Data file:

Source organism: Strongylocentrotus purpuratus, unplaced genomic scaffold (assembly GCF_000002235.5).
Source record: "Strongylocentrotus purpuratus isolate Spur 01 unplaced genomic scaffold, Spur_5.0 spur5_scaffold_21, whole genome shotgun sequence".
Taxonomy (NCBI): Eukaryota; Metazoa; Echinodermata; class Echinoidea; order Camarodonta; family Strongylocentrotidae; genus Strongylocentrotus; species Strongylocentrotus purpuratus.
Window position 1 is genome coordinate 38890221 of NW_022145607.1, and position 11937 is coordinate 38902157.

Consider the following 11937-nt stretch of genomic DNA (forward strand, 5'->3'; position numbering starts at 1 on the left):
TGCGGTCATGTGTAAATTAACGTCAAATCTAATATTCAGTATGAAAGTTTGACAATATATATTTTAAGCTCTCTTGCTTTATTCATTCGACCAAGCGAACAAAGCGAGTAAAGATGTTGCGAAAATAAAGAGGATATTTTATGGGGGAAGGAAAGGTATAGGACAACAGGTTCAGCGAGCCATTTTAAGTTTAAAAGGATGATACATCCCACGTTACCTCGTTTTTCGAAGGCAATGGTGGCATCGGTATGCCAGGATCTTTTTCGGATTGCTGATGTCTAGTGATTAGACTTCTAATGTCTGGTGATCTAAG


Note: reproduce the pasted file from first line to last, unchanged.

Source organism: Strongylocentrotus purpuratus, unplaced genomic scaffold (assembly GCF_000002235.5).
Source record: "Strongylocentrotus purpuratus isolate Spur 01 unplaced genomic scaffold, Spur_5.0 spur5_scaffold_21, whole genome shotgun sequence".
Taxonomy (NCBI): Eukaryota; Metazoa; Echinodermata; class Echinoidea; order Camarodonta; family Strongylocentrotidae; genus Strongylocentrotus; species Strongylocentrotus purpuratus.
Window position 1 is genome coordinate 38890221 of NW_022145607.1, and position 11937 is coordinate 38902157.

Consider the following 11937-nt stretch of genomic DNA (forward strand, 5'->3'; position numbering starts at 1 on the left):
TGCGGTCATGTGTAAATTAACGTCAAATCTAATATTCAGTATGAAAGTTTGACAATATATATTTTAAGCTCTCTTGCTTTATTCATTCGACCAAGCGAACAAAGCGAGTAAAGATGTTGCGAAAATAAAGAGGATATTTTATGGGGGAAGGAAAGGTATAGGACAACAGGTTCAGCGAGCCATTTTAAGTTTAAAAGGATGATACATCCCACGTTACCTCGTTTTTCGAAGGCAATGGTGGCATCGGTATGCCAGGATCTTTTTCGGATTGCTGATGTCTAGTGATTAGACTTCTAATGTCTGGTGATCTAAG